Past Exhibitions

Feature Exhibition: Treasures of Hyakumanben Chion-ji Temple
Part II: The Pure Land
August 7, 2018 - September 9, 2018

The temple of Chion-ji, located at the Hyakumanben intersection on the east side of Kyoto, is one of the seven major Pure Land (Jōdo Shū) Buddhist temples established by the sect's founding priest Hōnen (1133–1212). The name Chion-ji, "Temple of Wisdom and Blessings," came from its second abbot Genchi (1183–1239). Chion-ji is home to numerous important works of art, including the Chinese masterpiece Liu Haichan and Li Tieguai, by Yuan-dynasty painter Yan Hui, which is an Important Cultural Property of Japan. This exhibition includes findings from the Kyoto National Museum's recent inventory of Chion-ji's collections. Enjoy the artistic treasures of Pure Land Buddhism, a religious tradition with deep roots in Kyoto.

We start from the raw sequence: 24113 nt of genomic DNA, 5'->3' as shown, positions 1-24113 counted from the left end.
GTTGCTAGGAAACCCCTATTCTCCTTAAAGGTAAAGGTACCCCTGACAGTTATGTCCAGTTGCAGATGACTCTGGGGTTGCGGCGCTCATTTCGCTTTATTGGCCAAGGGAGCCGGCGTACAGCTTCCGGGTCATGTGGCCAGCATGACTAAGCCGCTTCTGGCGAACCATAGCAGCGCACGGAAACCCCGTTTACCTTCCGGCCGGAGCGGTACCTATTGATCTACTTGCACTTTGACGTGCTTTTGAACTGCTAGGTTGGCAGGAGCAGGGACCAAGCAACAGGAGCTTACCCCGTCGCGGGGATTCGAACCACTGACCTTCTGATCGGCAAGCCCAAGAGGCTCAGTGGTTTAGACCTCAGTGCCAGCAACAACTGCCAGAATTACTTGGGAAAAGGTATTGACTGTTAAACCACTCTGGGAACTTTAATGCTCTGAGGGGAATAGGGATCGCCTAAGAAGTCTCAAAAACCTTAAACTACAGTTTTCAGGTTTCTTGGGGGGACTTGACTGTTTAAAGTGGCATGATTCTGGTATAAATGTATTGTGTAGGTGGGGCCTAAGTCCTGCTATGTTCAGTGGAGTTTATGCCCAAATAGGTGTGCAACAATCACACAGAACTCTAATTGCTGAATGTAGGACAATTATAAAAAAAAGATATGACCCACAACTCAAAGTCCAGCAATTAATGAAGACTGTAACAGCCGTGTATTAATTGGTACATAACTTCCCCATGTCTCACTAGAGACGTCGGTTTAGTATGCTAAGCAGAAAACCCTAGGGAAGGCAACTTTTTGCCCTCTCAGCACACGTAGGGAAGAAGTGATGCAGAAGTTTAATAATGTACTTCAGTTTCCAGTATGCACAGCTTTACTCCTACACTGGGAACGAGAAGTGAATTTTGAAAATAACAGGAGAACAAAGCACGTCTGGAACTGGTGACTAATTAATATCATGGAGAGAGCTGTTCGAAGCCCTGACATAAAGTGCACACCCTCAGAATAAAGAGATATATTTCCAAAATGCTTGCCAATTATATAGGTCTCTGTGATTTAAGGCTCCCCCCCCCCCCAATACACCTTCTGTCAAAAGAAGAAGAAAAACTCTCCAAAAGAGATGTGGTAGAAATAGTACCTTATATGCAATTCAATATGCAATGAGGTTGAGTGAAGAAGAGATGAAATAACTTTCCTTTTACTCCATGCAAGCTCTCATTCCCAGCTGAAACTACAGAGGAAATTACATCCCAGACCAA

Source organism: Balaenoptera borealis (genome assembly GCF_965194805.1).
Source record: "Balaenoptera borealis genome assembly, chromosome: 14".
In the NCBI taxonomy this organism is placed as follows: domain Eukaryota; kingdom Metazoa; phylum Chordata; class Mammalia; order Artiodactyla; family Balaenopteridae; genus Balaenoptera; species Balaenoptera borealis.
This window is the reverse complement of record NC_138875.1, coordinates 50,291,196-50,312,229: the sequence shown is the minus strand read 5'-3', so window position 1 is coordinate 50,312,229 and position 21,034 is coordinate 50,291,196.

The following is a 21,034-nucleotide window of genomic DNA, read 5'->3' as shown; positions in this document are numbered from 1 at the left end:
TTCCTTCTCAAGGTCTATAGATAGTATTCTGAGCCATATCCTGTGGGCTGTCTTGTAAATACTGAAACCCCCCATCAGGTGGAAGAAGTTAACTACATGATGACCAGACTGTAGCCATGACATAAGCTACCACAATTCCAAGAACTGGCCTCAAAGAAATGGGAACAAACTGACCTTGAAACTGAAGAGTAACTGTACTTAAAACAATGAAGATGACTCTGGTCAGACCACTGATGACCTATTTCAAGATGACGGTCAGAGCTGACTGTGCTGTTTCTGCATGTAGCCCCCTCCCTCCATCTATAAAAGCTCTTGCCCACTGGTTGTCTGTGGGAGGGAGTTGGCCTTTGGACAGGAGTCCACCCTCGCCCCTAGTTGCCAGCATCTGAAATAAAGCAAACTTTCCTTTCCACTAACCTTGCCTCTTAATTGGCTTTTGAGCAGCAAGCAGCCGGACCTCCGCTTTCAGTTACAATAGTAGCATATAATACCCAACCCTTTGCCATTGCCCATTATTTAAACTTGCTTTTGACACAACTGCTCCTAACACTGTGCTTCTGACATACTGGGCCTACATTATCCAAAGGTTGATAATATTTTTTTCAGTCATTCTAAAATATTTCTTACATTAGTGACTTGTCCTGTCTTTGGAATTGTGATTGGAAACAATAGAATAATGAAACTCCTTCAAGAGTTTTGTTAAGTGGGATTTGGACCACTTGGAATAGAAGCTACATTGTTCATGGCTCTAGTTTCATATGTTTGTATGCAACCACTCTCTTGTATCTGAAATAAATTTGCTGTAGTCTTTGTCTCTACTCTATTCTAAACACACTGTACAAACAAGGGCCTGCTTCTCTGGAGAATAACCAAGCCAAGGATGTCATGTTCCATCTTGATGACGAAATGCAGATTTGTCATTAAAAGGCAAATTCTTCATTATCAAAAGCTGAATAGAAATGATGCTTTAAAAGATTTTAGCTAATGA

Part II: The Pure Land

The Pure Land teachings of the priest Hōnen (1133–1212) tell us that simply by repeating the nenbutsu (a recitation of the holy name of Amida Buddha), sentient beings can gain salvation and be born into the Pure Land Paradise of Amida (Amitābha in Sanskrit) after death. Chion-ji has numerous painted representations of Amida and the Pure Land, including the Important Cultural Property-designated images Mandala of the Pure Land and Ten Manifestations of Amida (Amitābha) Buddha. It also houses important Pure Land sculptures, including Standing Amida (Amitābha) Buddha, which new scholarship attributes to the Kamakura-period (1185–1333) master Kaikei. Some of the works in the temple were brought to Japan from China or Korea, exemplifying the spread of Pure Land teachings across East Asia.

Galleries are:
【Gallery 2F-1】Part I: Teachings of the Patriarchs
【Gallery 2F-2】Part II: The Pure Land
【Gallery 2F-3】Part II: The Pure Land
【Gallery 2F-4】Part II: The Pure Land / Part III: Gifted Treasures
【Gallery 2F-5】Part III: Gifted Treasures

Requests to Visitors to Prevent the Spread of COVID-19 Infection

A Message to Museum Visitors

↑ Back to Top